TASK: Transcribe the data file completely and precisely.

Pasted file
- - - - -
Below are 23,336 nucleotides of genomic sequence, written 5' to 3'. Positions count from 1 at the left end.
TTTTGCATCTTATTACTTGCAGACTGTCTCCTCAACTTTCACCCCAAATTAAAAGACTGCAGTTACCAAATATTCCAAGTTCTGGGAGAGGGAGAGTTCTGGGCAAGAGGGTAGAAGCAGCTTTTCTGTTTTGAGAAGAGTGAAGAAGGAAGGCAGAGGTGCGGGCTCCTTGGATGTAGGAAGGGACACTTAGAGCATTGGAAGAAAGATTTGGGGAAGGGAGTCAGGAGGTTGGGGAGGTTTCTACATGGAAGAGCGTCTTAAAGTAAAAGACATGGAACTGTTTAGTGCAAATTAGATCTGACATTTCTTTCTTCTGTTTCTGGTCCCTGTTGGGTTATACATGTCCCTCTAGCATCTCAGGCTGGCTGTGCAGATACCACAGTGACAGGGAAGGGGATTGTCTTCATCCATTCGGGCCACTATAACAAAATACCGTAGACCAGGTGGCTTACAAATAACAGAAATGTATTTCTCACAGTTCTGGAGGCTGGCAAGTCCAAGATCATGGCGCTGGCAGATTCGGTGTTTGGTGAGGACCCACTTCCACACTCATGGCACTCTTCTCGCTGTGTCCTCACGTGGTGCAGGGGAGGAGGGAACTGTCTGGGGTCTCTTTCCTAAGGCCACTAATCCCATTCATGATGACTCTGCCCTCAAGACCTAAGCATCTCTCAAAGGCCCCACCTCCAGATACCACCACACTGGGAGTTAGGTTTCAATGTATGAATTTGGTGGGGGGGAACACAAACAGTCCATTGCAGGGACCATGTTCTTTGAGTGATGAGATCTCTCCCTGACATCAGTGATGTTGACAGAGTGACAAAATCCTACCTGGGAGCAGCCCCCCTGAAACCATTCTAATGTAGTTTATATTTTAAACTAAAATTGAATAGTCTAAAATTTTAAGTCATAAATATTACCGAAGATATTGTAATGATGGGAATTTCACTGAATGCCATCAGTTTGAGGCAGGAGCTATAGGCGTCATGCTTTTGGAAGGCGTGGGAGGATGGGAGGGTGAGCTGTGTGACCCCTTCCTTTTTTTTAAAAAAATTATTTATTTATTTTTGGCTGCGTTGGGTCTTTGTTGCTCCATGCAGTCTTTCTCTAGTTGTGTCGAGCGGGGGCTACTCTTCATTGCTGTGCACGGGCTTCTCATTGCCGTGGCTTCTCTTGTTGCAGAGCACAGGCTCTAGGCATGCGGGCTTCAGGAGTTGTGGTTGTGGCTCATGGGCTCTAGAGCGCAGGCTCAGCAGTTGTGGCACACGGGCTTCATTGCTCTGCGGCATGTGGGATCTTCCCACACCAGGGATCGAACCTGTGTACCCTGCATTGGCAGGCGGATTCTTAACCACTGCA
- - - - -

Below are 23,336 nucleotides of genomic sequence, written 5' to 3'. Positions count from 1 at the left end.
TTTTGCATCTTATTACTTGCAGACTGTCTCCTCAACTTTCACCCCAAATTAAAAGACTGCAGTTACCAAATATTCCAAGTTCTGGGAGAGGGAGAGTTCTGGGCAAGAGGGTAGAAGCAGCTTTTCTGTTTTGAGAAGAGTGAAGAAGGAAGGCAGAGGTGCGGGCTCCTTGGATGTAGGAAGGGACACTTAGAGCATTGGAAGAAAGATTTGGGGAAGGGAGTCAGGAGGTTGGGGAGGTTTCTACATGGAAGAGCGTCTTAAAGTAAAAGACATGGAACTGTTTAGTGCAAATTAGATCTGACATTTCTTTCTTCTGTTTCTGGTCCCTGTTGGGTTATACATGTCCCTCTAGCATCTCAGGCTGGCTGTGCAGATACCACAGTGACAGGGAAGGGGATTGTCTTCATCCATTCGGGCCACTATAACAAAATACCGTAGACCAGGTGGCTTACAAATAACAGAAATGTATTTCTCACAGTTCTGGAGGCTGGCAAGTCCAAGATCATGGCGCTGGCAGATTCGGTGTTTGGTGAGGACCCACTTCCACACTCATGGCACTCTTCTCGCTGTGTCCTCACGTGGTGCAGGGGAGGAGGGAACTGTCTGGGGTCTCTTTCCTAAGGCCACTAATCCCATTCATGATGACTCTGCCCTCAAGACCTAAGCATCTCTCAAAGGCCCCACCTCCAGATACCACCACACTGGGAGTTAGGTTTCAATGTATGAATTTGGTGGGGGGGAACACAAACAGTCCATTGCAGGGACCATGTTCTTTGAGTGATGAGATCTCTCCCTGACATCAGTGATGTTGACAGAGTGACAAAATCCTACCTGGGAGCAGCCCCCCTGAAACCATTCTAATGTAGTTTATATTTTAAACTAAAATTGAATAGTCTAAAATTTTAAGTCATAAATATTACCGAAGATATTGTAATGATGGGAATTTCACTGAATGCCATCAGTTTGAGGCAGGAGCTATAGGCGTCATGCTTTTGGAAGGCGTGGGAGGATGGGAGGGTGAGCTGTGTGACCCCTTCCTTTTTTTTAAAAAAATTATTTATTTATTTTTGGCTGCGTTGGGTCTTTGTTGCTCCATGCAGTCTTTCTCTAGTTGTGTCGAGCGGGGGCTACTCTTCATTGCTGTGCACGGGCTTCTCATTGCCGTGGCTTCTCTTGTTGCAGAGCACAGGCTCTAGGCATGCGGGCTTCAGGAGTTGTGGTTGTGGCTCATGGGCTCTAGAGCGCAGGCTCAGCAGTTGTGGCACACGGGCTTCATTGCTCTGCGGCATGTGGGATCTTCCCACACCAGGGATCGAACCTGTGTACCCTGCATTGGCAGGCGGATTCTTAACCACTGCA